This year has brought the most significant changes to the regime for Research and Development (R&D) tax relief since it was introduced in the year 2000, with changes to the rates of relief and tightening up of the compliance system for claiming the relief.
Rates of Relief
From 1 April 2023 the rates of R&D enhancement uplift and tax credits have been reduced from 130% to 86% and from 14.5% to 10% respectively. There is however an increased rate of tax credit of 14.5% for what are described as “R&D intensive companies”, which are companies which incur qualifying R&D expenditure representing at least 40% of their total expenditure (not including amounts disallowable for corporation tax). Where an accounting period spans 1 April 2023, it will be necessary to apportion costs between the period before and after that date by reference to the part of the period when the relevant costs were incurred, and if it can be demonstrated that they were constant throughout the accounting period, HMRC will allow a “hybrid rate” to be applied to the total (e.g. 108% enhancement for a twelve month period ending 30 September 2023). This exercise will involve careful and detailed analysis. It will be noted that the rate of relief in terms of tax related to costs will be greater for periods after 31 March 2023 where the profits are over £50k owing to the new 25% tax rate, which will compensate for the reduction in the rates of relief in those cases.
Extension of qualifying expenditure
Two new categories of expenditure now qualify for enhancement:
- Cloud computing
Extension of qualifying activity
The definition of what constitutes R&D has been extended to include “pure mathematics”. The HMRC “Guidelines on the Meaning of R&D for Tax Purposes” has been updated to say that “mathematical techniques are frequently used in science. From April 2023 mathematical advances in themselves are treated as science for the purposes of these Guidelines, whether or not they are advances in representing the nature and behaviour of the physical and material universe”.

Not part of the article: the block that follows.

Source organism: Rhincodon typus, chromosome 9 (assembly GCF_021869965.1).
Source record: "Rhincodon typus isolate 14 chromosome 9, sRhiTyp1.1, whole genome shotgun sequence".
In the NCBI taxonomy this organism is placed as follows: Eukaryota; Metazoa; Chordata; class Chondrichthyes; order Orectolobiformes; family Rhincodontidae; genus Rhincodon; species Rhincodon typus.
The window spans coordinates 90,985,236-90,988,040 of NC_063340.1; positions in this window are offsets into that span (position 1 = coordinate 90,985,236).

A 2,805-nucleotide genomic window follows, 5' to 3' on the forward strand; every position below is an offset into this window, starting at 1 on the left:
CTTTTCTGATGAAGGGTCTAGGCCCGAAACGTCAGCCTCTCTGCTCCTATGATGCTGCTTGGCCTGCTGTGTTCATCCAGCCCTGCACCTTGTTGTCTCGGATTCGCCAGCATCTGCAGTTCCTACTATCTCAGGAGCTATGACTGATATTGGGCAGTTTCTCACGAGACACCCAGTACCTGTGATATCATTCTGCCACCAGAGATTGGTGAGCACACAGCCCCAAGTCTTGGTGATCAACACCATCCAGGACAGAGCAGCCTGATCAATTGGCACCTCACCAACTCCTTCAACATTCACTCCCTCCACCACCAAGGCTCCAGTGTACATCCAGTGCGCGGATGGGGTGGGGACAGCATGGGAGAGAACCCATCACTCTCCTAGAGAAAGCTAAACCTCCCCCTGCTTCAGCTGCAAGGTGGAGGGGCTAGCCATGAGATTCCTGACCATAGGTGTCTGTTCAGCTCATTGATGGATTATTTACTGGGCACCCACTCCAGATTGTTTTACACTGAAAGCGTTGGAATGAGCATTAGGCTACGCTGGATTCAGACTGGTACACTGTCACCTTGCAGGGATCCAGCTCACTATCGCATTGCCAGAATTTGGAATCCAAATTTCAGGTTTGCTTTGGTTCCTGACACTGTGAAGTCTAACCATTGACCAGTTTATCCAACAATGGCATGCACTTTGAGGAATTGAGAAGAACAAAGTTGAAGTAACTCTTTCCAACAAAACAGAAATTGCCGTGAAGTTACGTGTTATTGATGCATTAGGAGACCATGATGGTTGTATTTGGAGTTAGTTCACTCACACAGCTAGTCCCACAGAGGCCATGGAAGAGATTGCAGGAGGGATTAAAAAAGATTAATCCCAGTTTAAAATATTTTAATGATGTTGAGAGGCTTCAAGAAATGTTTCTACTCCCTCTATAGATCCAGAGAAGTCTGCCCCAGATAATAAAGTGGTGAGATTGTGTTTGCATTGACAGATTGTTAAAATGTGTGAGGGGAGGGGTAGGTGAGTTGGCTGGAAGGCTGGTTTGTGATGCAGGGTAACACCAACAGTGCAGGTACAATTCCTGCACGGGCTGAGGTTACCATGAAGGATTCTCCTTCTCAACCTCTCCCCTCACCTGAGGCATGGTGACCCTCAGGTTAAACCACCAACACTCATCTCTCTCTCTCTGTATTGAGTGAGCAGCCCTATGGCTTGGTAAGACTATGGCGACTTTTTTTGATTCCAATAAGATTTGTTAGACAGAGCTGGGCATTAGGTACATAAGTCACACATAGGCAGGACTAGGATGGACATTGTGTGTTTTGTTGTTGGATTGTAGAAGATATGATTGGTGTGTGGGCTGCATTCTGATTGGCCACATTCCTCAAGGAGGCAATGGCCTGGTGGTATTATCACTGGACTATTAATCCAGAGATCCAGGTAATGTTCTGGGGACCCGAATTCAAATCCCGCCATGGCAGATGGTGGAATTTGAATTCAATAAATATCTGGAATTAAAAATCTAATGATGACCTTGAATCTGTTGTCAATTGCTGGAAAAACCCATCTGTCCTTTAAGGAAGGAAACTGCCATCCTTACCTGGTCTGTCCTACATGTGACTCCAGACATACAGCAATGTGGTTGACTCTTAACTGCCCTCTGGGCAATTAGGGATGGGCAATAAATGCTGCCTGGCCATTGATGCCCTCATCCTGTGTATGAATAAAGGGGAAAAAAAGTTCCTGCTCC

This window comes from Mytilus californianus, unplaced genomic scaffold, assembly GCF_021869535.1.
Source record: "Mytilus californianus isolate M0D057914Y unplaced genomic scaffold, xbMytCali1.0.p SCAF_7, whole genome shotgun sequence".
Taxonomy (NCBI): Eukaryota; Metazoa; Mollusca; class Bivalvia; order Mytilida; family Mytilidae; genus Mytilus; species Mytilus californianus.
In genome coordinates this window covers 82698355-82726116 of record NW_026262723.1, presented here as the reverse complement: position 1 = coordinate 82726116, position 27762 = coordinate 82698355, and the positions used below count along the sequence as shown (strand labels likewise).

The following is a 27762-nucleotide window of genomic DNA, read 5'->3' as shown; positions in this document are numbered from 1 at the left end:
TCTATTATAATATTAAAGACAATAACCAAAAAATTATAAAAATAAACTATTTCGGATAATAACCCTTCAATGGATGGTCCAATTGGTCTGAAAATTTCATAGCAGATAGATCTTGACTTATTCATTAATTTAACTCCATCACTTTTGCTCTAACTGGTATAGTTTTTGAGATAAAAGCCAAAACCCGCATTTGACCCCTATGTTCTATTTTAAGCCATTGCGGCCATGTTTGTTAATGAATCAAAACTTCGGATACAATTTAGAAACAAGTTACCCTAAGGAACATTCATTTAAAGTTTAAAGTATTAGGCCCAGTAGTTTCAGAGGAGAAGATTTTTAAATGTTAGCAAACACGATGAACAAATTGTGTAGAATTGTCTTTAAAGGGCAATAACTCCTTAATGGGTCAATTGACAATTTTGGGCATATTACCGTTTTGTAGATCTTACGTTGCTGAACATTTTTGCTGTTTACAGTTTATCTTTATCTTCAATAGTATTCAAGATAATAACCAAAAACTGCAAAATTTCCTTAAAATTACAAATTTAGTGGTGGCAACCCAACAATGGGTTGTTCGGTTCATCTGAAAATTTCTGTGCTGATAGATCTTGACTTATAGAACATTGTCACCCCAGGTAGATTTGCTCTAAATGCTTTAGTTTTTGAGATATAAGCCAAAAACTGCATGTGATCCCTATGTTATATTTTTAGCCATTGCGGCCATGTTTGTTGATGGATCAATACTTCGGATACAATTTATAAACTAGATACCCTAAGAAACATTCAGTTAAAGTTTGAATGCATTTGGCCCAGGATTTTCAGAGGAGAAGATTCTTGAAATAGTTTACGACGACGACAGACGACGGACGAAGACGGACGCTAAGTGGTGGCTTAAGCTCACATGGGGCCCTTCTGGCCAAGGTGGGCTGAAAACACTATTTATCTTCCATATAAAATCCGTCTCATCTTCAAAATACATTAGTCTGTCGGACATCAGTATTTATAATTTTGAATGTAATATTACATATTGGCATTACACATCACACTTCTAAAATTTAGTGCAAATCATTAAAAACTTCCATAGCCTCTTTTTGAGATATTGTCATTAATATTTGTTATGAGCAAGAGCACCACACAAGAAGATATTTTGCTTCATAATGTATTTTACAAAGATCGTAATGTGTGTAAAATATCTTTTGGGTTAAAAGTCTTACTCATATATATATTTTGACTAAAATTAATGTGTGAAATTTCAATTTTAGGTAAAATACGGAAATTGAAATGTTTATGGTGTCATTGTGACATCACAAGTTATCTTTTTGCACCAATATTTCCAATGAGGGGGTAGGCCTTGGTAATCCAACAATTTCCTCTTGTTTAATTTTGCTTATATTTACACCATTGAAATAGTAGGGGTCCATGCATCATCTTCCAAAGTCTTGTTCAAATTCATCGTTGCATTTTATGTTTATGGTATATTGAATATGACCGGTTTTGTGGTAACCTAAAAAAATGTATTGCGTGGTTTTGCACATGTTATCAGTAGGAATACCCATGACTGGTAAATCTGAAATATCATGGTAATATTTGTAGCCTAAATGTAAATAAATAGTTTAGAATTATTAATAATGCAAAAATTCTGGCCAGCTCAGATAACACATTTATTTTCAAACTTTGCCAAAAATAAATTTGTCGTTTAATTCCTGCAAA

R&D costs eligible for enhanced relief were originally scheduled to be limited to work undertaken in the UK from 1 April 2023, but this was put back by one year to 1 April 2024. This means that any work carried out outside the UK after 1 April 2024 will not qualify. There are a very restricted exceptions to this rule, but these do not include cost savings or lack of suitable workers in the UK.
R&D has been an area where innovative companies have been able to obtain thousands of pounds of tax relief and this has made it a target for certain tax consultants who have found it to be a lucrative source of fees, by charging a percentage of tax savings extracted from HMRC through dubious claims, which would not stand up to scrutiny if they were checked by HMRC. In the past, most claims have been successful owing to the lack of resource at HMRC to police them, but HMRC have been aware for some time that the market had developed into somewhat of a “wild west” which needed to be more rigorously controlled and have therefore now brought in provisions, which they hope will stop exploitation by the more aggressive players in the market.
Reporting claims for R&D relief